How an Autonomous Drone Flies With Deep Learning: Page 2 of 3

A team of engineers at Nvidia share how they created a drone capable of fully autonomous flight in the forest.

(ResNets) were first introduced by Microsoft in 2015 and are specifically targeted at image recognition applications. The key advantage ResNet has over other DNNs is that it is easier to train and optimize. Using openly available image datasets captured by other researchers in the Swiss Alps and the pacfiic northwest (the Nvidia team tested their drone in Seattle), Kamenev said they were able to quickly train the drone.


A first-person demo of the drone's flight shows its ability to recognize a path (green), as well as obstacles (red). 


There were however challenges that required the team to make adjustments to the ResNet architecture, Kamenev said. “We found the network can be overconfident [when navigating],” he said. “When the drone is pointing left, right, or center it should be confident. But what happens if it's facing in between?” The solution to this was to implement a loss function into the programming that helped the drone find its position at those other angles.

In addition, the team found that the neural network was easily confused by bright spots in the forest and changes in lighting that came from tree cover. They also needed to account for disturbances like wind that might push the drone off course and require it to adjust. “Some suggested just hitting the drone with a stick,” Kamenev laughed. “But we just used manual override to turn the drone and see how well it gets back onto the path.”

“In addition to low level navigation we also wished to have some kind of system to help us avoid obstacles,” Jeffrey Smith, a senior computer vision software engineer at Nvidia, said, explaining the use of SLAM in the the drone. “Unexpected hazards have to also be identified.”

Smith said that while the SLAM system can very well estimate the camera's position as well as its position in real world space it also has issues with accuracy and missing scale information. “We can track objects, but can't tell how far away they are in real world units,” Smith said.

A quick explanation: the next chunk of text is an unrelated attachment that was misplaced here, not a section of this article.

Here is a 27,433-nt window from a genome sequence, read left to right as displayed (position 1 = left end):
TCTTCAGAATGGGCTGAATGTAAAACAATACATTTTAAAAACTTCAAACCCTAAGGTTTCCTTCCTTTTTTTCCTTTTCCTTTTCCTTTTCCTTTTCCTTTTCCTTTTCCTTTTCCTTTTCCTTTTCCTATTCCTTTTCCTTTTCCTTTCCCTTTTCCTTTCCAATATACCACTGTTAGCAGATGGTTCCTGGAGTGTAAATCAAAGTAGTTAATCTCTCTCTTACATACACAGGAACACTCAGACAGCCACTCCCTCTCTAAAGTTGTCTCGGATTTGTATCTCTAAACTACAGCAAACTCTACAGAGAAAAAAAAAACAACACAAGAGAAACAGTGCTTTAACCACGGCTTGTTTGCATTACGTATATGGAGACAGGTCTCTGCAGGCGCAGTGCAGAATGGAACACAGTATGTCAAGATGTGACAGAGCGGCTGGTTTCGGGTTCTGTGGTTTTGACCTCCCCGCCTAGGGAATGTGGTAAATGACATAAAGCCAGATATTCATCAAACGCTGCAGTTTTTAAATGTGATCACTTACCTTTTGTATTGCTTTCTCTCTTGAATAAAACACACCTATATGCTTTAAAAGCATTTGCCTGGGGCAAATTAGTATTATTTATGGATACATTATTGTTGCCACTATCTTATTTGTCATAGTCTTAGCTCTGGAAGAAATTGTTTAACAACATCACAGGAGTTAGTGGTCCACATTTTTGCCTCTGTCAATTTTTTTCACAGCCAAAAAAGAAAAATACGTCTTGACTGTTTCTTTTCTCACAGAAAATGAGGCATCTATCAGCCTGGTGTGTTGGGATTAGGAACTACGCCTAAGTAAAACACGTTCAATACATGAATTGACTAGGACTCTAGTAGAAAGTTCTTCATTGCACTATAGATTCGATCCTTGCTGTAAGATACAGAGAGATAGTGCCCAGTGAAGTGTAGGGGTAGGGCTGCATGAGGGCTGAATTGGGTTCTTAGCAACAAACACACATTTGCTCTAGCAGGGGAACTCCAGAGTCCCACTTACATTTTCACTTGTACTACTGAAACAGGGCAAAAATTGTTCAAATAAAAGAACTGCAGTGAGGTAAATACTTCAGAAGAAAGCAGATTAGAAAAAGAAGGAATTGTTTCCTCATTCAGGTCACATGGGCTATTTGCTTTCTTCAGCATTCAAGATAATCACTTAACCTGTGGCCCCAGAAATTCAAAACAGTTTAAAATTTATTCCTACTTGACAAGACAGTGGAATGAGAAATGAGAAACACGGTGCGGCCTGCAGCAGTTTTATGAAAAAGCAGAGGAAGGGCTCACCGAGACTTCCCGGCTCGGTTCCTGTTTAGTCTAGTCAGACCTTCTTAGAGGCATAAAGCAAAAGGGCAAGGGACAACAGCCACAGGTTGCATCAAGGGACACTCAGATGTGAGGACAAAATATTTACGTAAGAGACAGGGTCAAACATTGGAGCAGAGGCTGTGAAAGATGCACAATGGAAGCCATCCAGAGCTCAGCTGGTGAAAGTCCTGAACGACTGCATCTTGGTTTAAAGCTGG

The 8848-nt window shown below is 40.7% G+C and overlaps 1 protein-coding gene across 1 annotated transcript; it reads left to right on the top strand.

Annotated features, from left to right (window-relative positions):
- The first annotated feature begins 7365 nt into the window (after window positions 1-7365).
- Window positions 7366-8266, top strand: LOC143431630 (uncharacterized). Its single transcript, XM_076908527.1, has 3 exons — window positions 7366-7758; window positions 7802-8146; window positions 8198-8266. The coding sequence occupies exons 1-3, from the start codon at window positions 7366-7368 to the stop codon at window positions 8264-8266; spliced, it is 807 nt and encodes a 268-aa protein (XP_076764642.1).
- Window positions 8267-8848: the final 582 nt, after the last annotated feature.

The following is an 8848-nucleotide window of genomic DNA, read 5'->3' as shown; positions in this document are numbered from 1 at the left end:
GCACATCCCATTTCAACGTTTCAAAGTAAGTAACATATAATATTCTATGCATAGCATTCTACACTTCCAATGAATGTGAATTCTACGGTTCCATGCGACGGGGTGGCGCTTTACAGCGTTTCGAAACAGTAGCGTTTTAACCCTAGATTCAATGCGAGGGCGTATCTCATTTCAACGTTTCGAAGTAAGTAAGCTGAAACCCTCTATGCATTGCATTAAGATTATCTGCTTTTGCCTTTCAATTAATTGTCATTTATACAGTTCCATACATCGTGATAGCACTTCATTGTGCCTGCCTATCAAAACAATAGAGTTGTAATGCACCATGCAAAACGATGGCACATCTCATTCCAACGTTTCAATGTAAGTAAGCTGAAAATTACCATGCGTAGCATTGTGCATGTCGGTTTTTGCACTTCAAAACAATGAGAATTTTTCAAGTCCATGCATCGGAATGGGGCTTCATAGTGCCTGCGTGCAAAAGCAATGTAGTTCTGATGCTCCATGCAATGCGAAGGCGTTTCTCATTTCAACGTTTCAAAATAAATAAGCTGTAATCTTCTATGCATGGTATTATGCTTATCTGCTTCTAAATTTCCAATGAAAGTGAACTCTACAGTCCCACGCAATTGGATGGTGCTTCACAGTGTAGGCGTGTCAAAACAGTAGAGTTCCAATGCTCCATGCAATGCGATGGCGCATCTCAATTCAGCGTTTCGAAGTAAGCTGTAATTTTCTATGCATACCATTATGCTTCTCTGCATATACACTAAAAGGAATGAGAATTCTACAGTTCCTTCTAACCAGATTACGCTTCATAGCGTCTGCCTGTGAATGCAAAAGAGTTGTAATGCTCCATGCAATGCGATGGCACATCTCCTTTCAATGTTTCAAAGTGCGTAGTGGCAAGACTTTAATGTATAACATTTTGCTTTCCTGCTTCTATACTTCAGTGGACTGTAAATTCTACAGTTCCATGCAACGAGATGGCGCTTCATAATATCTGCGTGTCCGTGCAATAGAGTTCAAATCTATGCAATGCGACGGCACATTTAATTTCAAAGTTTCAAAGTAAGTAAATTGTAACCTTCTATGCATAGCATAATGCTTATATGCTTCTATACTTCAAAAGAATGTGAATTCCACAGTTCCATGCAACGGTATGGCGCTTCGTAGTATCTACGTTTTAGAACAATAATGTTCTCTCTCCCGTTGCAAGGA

The Nvidia team experimented with several deep neural networks and got the best results from S-ResNet-18. (Image source: Design News)


Smith said that by using an algorithm based on Procrustes analysis , a type of statistical shape analysis, the team was able to determine translation, rotation, and scaling factors. “The real world intrudes in the form of measurement error,” he said. “ There was a 10-20% error in the distance estimates.”

Ultimately Smith said the team realized they didn't need to calculate from SLAM space to real world space at all, “Because we aren't doing mapping we don't care about scale, we are about not hitting things.”

The type of camera also presented challenges. “We used a simple webcam,” Smith said. “The problem with inexpensive digital cameras is their rolling shutter. SLAM assumes an imagine is being taken all at once. That's not true for rolling shutter.” Since rolling shutter captures a scene by rapdily scanning it vertically or horizontally, it introduces anomalies that aren't visible to the naked eye, but which


Jerald Cogswell's picture
There are non visual methods of navigation used by animals. Bats can hitting wires stretched across their path using their sonar. Owls can sense the sound of a mouse on the ground in darkness and seize it just by listening. But how can it know to avoid restricted or classified areas? How about avoiding solar concentrator paths? There is much to teach a young drone.

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